COPYRIGHT REPRODUCTION OF MAP OF AUSTRALIA WITHOUT NOTIFICATION OF RESERVATION OF CROWN COPYRIGHT: PRACTICE IN REGARD TO NOTIFYING CROWN COPYRIGHT: EFFECT OF OMITTING SUCH NOTIFICATION
COPYRIGHT ACT 1912, s. 26: COPYRIGHT ACT 1911 (IMP.), ss. 1(2), 2, 18
The Acting Secretary, Department of Home and Territories, has forwarded the following minute asking for advice:
The map of Australia which is covered by a Crown copyright has been reproduced on a smaller scale, and published in the Commonwealth Year Book. The notice of such copyright has been omitted.
I shall be glad to be informed whether such omission will in any way prejudice the Crown rights, and also whether it may be considered advisable to take any action to safeguard the interests of the Commonwealth.
By section 1 (2) of the Imperial Copyright Act 1911 which is adopted in the Commonwealth by the Copyright Act 1912, it is provided, inter alia, that copyright means the sole right to reproduce the work or any substantial part thereof in any material form whatsoever. By section 2 of the same Act copyright in a work is deemed to be infringed by any person who, without the consent of the owner of the copyright, does anything the sole right to do which is by this Act conferred on the owner of the copyright.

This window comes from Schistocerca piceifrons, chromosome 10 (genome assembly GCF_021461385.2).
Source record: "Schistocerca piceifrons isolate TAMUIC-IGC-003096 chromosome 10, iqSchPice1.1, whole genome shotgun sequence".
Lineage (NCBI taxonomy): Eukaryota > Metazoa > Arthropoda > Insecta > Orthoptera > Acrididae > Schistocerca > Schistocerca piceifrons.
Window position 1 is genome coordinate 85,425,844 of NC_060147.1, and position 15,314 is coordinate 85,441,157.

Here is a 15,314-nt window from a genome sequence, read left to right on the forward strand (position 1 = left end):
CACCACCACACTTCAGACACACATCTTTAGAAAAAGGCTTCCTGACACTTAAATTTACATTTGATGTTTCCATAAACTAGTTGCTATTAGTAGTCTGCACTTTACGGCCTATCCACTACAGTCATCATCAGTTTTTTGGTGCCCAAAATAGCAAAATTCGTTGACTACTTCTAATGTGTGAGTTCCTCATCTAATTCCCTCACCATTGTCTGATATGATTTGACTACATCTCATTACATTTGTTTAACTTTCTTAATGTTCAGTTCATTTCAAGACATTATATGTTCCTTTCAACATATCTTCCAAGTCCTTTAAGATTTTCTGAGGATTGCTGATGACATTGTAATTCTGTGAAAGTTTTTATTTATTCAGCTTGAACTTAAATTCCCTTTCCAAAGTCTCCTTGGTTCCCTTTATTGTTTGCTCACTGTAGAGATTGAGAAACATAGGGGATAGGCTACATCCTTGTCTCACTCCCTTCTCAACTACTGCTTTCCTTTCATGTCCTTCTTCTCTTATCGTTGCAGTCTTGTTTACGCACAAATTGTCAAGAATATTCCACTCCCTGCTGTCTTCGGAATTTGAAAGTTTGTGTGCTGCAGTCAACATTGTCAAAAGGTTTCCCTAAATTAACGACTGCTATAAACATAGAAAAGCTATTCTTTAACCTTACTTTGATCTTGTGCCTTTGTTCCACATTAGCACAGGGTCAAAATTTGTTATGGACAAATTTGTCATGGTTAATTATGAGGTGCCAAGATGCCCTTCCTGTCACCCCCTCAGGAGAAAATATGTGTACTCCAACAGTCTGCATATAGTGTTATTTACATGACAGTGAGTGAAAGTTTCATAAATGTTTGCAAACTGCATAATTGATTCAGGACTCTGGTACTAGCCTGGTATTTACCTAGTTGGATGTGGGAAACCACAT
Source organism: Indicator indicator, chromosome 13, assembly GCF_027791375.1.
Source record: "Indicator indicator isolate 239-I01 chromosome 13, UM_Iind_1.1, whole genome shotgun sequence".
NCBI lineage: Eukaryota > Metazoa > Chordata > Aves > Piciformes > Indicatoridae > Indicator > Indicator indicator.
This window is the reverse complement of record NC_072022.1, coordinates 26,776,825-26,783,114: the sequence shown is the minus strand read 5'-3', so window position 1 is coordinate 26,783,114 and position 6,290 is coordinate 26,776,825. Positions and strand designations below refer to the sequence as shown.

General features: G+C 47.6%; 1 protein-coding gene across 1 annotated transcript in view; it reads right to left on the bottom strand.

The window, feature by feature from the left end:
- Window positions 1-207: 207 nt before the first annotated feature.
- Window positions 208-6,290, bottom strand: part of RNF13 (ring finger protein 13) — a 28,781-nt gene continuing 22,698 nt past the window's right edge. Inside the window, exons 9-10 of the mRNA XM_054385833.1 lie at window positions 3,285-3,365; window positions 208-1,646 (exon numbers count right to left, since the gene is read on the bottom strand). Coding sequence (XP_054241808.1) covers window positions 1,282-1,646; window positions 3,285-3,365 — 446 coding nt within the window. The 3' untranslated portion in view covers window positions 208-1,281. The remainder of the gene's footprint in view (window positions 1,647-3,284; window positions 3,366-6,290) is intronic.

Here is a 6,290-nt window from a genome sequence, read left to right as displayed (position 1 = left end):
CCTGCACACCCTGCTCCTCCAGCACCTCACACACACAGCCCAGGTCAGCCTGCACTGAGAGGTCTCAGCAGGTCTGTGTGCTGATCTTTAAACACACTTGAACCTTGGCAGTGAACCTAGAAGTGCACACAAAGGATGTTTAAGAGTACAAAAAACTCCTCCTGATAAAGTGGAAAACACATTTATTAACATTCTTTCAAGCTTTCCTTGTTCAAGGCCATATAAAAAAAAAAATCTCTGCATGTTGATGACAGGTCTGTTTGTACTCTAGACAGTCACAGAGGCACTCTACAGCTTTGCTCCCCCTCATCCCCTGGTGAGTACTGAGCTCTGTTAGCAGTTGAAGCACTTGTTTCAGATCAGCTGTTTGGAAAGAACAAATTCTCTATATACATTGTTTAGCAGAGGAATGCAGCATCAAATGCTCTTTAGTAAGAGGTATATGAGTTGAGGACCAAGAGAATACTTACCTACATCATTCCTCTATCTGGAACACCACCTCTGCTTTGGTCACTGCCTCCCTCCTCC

Section 18 provides that:
Without prejudice to any rights or privileges of the Crown, where any work has, whether before or after the commencement of this Act, been prepared or published by or under the direction or control of His Majesty or any Government department, the copyright in the work shall, subject to any agreement with the author, belong to His Majesty, and in such case shall continue for a period of fifty years from the date of the first publication of the work.
The existence of copyright is in no way dependent on registration, although registration confers certain rights which cannot be availed of except by registered owners (see section 26 of the Commonwealth Copyright Act 1912). Nor is it dependent, in the case of the Crown, on the notification that Crown copyright in any particular publication is reserved.
Seeing, however, that many documents in which the Crown has copyright are reproduced without the consent of the Crown, there has grown up a practice of indicating the fact of the reservation of the Crown copyright upon any document in which the Crown desires to reserve its copyright. The omission of this intimation in any specific case does not, however, affect the right of the Crown to copyright in the publication in question, though it may perhaps affect the measure of damages which might be imposed in any proceedings for infringement.
The best course to take in the present case appears to be to notify through the public press that the Crown copyright in the map of Australia is reserved.
[Vol. 15, p. 35]
- This Opinion is unsigned in the Opinion Book, but it is attributed to Mr. Garran.